This book reads a lot more like a memoir than a textbook, and I believe Hill did this on purpose.  He is not writing from the perspective of having all the answers, but rather describing his journey to find those answers.  I appreciated this change in perspective, and I was intrigued by the concepts he wrestled with as he struggled to discover what healing from homosexuality would look like in his life.

It seems that most people have in their heads the idea that healing from homosexuality looks like, well, heterosexuality, that a person who struggles with homosexual desires needs to actively pursue a desire for an attraction to members of the opposite sex.  I know people who have struggled with homosexuality and are now "healed" according to this definition.  But there are also scores of Christians who are seeking to glorify the Lord in everything, including their sexuality, yet still struggle with homosexual desires.  Is it right to say that they should pursue wholeness in the form of heterosexuality?

Hill explores the concept of a "celibate gay Christian," that is, a Christian who is tempted by homosexuality but chooses not to act on those desires.  Is it possible that God would choose not to heal a person of this temptation, but rather to give them the grace to live with the temptation and to glorify Him through it?  Hill believes so, and 2 Corinthians 12 seems to agree with him.  Just as it is possible for a person to be tempted to steal, but choose not to steal, or to be tempted to lie, but choose not to lie, it should also be possible for a person to be tempted with homosexuality, yet choose not to act on it.  After all, temptation in and of itself is not wrong.  Jesus Himself was tempted, yet He never sinned. 

13 December 2010


Kinnaman, David and Gabe Lyons. unChristian: What a New Generation Really Thinks About Christianity and Why It Matters. Grand Rapids: Baker Books, 2007.

I can sum up this book in one word: wow.  The basic idea behind this book is this: scores of young people (ages 18-30) are leaving the church or are turned off by Christianity, and the authors wanted to know why.  This book is a culmination of years of study and thousands of surveys conducted both of people within and outside of the church.  The news isn't pretty.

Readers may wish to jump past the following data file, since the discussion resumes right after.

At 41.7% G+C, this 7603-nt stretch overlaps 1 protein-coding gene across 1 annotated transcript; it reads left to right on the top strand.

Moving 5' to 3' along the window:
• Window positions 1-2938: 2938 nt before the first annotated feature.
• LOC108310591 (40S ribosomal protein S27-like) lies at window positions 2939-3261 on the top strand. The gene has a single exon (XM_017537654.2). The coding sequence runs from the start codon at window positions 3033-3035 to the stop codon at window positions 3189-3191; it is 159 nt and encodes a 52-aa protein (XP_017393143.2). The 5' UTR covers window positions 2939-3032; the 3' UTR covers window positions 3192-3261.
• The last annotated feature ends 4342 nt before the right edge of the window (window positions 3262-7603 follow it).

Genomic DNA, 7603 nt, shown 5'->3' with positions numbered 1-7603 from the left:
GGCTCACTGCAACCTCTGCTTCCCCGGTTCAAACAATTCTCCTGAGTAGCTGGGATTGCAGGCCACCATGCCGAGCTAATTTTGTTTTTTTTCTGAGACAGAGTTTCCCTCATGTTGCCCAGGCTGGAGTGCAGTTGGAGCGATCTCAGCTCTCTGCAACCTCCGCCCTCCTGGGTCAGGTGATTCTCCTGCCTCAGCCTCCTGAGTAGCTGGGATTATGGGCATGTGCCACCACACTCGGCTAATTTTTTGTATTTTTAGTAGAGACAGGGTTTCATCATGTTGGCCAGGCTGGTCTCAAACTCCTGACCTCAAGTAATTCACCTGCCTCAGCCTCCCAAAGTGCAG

Many Busters (my generation - people in their late twenties and thirties) and Mosaics (people in their late teens and twenties) are completely turned off to the idea of Christianity because of things they see in Christians around them.  The scariest part of this survey was the discovery that many people within the church, those who can claim status as committed Christians and who are truly "born again," agreed with their non-Christian counterparts.  The problems in the church are so widespread and so rampant that even believers see these problems.

The bottom line: as Christians, our testimony has become an anti-testimony.  Instead of inviting people to Christ, we are pushing them away. The authors explore six main issues that turn people away from Christianity and suggest alternative perceptions the church should pursue. 

What needs to be said about this book will not fit in one post alone.  I will be continuing my discussion of this book, including detailing the six issues and their solutions, in later posts.  For now, though, if you are reading this, please step away from your computer, head to your local library or bookstore, and pick up this book.  This problem simply cannot be ignored.

Understanding Fundamentalism and Evangelicalism

Marsden, George.  Understanding Fundamentalism and Evangelicalism. Grand Rapids: William B. Eerdmans Publishing Company, 1991.

This book was recommended to me, and I was shocked to discover that it was available at my public library.  I have been very interested in studying the roots of Fundamentalism and the split between Fundamentalists and Evangelicals. 

This book reads much like a history textbook.  The information is fairly interesting, although I will have to admit that I began skimming about halfway through the book.  I wished there had been more details about Fundamentalism specifically; I was hoping for more information about the movement in the last 100 years.